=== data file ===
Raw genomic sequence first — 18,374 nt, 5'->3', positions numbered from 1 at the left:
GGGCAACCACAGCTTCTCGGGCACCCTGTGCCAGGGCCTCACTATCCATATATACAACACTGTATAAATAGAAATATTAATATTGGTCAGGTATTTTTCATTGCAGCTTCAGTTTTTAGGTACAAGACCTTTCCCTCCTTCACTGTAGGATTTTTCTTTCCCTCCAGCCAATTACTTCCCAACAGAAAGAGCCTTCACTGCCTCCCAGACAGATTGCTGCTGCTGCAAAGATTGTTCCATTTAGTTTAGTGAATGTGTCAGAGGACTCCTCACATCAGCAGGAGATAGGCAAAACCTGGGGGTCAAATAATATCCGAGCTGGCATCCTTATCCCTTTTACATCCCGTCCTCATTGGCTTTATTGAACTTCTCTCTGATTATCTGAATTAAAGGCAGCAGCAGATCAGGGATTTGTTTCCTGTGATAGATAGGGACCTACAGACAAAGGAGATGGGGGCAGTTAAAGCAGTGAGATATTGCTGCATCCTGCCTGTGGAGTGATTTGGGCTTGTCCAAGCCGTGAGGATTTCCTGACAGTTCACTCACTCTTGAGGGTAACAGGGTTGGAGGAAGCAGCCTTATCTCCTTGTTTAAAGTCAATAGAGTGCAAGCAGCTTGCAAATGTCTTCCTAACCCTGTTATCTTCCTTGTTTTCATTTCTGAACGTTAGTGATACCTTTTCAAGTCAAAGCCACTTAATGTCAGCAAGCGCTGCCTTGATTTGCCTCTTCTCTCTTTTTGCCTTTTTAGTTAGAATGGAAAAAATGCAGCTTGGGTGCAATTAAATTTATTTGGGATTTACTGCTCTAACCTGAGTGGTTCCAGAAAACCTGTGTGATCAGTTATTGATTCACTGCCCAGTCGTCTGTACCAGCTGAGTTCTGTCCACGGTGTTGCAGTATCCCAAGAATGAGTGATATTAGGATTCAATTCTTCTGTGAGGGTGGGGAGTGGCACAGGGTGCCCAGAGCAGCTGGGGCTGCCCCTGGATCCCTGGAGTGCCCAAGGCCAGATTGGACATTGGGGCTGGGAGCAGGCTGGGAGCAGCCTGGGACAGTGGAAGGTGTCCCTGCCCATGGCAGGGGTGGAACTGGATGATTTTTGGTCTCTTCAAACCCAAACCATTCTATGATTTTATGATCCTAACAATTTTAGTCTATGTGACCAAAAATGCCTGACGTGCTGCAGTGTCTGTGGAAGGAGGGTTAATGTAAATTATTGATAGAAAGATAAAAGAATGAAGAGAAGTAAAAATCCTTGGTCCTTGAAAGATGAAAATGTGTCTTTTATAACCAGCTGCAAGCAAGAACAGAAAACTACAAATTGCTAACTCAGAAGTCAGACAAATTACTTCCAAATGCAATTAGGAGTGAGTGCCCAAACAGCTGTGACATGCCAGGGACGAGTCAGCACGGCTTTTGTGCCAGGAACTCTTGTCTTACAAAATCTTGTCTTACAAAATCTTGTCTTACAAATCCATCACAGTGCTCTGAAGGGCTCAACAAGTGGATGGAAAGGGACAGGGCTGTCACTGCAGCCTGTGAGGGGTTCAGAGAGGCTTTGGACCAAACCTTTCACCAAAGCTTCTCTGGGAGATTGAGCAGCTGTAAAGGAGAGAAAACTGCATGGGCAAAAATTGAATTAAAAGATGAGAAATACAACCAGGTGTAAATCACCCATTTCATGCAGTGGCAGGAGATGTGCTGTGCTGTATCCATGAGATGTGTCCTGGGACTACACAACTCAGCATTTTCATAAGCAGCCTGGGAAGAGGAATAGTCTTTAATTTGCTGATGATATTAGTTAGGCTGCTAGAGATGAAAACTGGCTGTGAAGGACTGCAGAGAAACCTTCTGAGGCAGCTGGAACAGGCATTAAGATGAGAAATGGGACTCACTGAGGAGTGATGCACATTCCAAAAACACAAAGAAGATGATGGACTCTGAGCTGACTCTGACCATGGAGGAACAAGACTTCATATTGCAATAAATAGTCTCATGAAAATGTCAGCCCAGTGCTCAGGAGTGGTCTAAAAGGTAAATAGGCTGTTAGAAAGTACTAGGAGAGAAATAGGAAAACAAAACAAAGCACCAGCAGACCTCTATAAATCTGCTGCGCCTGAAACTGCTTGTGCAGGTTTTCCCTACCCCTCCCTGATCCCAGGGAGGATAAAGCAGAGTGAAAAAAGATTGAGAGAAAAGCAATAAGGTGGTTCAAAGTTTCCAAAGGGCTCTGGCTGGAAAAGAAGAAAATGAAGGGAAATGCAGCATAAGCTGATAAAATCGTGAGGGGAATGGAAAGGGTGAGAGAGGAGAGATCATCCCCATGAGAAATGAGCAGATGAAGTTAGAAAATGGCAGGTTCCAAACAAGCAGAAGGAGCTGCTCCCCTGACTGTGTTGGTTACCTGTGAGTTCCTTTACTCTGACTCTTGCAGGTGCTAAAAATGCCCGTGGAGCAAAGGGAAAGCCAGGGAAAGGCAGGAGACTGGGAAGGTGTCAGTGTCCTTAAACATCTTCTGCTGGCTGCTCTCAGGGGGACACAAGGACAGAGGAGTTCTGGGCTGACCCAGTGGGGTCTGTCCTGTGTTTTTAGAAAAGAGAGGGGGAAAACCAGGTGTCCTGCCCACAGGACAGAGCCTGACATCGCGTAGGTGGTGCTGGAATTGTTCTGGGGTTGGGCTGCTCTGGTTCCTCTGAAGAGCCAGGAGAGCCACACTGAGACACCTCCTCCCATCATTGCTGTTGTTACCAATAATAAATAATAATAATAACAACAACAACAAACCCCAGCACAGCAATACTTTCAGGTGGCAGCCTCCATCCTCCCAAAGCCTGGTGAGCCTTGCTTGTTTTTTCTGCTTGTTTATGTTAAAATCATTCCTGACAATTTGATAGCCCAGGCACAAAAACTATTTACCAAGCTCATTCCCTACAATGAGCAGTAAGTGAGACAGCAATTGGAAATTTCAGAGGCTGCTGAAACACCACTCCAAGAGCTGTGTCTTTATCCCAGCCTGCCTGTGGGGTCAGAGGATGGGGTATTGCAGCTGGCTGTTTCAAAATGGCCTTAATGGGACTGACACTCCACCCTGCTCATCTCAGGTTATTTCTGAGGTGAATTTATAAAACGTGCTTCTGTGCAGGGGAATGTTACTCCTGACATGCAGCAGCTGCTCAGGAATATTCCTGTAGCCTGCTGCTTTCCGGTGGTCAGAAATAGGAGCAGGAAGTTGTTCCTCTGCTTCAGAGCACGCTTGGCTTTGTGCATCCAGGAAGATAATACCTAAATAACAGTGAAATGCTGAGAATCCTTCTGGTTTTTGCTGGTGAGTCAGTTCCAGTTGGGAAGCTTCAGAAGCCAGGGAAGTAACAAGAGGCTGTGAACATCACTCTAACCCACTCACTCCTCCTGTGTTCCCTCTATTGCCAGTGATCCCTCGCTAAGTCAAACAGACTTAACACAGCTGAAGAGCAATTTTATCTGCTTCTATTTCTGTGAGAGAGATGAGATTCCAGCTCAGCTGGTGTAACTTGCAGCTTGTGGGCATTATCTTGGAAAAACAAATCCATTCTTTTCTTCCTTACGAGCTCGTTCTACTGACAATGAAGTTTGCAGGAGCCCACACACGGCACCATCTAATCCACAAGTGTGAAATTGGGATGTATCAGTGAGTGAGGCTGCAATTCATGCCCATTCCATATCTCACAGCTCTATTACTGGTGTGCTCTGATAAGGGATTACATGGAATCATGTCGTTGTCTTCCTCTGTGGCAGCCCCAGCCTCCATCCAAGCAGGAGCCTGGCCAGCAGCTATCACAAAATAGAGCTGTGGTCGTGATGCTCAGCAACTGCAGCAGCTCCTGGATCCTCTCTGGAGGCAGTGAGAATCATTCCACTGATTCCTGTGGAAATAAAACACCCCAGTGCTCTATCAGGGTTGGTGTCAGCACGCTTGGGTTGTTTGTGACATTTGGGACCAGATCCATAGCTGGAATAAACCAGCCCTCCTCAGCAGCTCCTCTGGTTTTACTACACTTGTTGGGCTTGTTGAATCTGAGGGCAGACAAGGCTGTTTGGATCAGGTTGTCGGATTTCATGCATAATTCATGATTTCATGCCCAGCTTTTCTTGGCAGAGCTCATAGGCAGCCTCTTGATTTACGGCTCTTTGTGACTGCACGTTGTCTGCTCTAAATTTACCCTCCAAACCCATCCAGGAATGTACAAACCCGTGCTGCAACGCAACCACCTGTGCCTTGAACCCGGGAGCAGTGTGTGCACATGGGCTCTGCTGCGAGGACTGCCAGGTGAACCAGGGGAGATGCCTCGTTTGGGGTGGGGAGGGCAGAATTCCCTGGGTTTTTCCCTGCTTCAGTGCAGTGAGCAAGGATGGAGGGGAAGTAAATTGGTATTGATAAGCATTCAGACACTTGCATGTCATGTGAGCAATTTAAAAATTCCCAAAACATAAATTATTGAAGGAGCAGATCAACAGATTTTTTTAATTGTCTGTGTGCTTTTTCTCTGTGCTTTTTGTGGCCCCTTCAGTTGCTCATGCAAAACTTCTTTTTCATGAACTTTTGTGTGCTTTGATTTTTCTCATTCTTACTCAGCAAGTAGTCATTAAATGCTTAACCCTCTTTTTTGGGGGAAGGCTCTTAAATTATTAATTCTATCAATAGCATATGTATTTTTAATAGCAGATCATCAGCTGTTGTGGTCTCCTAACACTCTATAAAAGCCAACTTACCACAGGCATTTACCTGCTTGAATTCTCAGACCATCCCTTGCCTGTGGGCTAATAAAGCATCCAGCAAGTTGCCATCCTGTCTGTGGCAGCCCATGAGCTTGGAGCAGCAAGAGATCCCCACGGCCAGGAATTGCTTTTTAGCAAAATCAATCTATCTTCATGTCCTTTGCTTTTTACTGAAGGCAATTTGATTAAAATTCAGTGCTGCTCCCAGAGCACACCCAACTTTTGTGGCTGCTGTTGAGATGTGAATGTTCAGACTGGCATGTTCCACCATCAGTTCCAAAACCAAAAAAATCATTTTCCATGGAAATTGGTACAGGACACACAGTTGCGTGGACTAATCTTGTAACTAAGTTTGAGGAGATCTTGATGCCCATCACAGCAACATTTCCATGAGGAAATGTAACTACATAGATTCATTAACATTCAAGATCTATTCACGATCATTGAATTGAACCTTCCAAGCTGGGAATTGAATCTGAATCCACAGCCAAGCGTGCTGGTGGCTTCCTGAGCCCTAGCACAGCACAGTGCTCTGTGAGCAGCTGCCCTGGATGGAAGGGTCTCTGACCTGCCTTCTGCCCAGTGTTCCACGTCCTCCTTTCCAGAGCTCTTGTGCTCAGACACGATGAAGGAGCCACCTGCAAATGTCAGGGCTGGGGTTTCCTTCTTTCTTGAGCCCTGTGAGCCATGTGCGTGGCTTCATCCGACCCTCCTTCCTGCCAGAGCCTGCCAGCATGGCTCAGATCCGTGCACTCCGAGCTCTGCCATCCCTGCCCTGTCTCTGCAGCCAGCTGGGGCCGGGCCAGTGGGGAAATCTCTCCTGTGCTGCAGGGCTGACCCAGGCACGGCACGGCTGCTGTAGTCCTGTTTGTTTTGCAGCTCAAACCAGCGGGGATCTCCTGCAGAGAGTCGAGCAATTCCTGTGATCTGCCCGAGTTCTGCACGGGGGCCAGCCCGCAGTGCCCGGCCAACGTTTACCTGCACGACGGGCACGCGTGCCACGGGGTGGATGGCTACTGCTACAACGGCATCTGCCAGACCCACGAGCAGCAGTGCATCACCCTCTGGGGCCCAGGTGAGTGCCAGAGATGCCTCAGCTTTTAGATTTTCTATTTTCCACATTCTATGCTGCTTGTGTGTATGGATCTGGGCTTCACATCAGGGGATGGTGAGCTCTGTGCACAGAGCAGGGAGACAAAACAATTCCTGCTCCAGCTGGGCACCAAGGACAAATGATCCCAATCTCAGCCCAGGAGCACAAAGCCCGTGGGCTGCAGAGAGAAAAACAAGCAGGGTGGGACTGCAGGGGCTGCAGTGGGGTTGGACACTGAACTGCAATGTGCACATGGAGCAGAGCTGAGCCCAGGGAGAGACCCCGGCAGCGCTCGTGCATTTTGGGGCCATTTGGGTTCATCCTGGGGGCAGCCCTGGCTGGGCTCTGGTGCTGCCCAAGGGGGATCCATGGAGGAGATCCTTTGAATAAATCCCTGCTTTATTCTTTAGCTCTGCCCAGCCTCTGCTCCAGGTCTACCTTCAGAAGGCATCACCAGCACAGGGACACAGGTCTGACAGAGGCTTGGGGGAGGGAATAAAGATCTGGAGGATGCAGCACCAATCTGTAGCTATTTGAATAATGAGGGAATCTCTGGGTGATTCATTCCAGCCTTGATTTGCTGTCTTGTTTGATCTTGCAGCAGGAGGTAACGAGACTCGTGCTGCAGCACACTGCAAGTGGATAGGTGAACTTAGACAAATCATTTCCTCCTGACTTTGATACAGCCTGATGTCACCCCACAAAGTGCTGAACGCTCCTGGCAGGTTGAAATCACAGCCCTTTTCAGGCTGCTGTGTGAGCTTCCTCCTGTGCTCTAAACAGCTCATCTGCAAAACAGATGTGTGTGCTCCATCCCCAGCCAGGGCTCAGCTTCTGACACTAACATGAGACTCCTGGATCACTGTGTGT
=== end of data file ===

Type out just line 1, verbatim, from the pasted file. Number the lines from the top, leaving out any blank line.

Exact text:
Raw genomic sequence first — 18,374 nt, 5'->3', positions numbered from 1 at the left: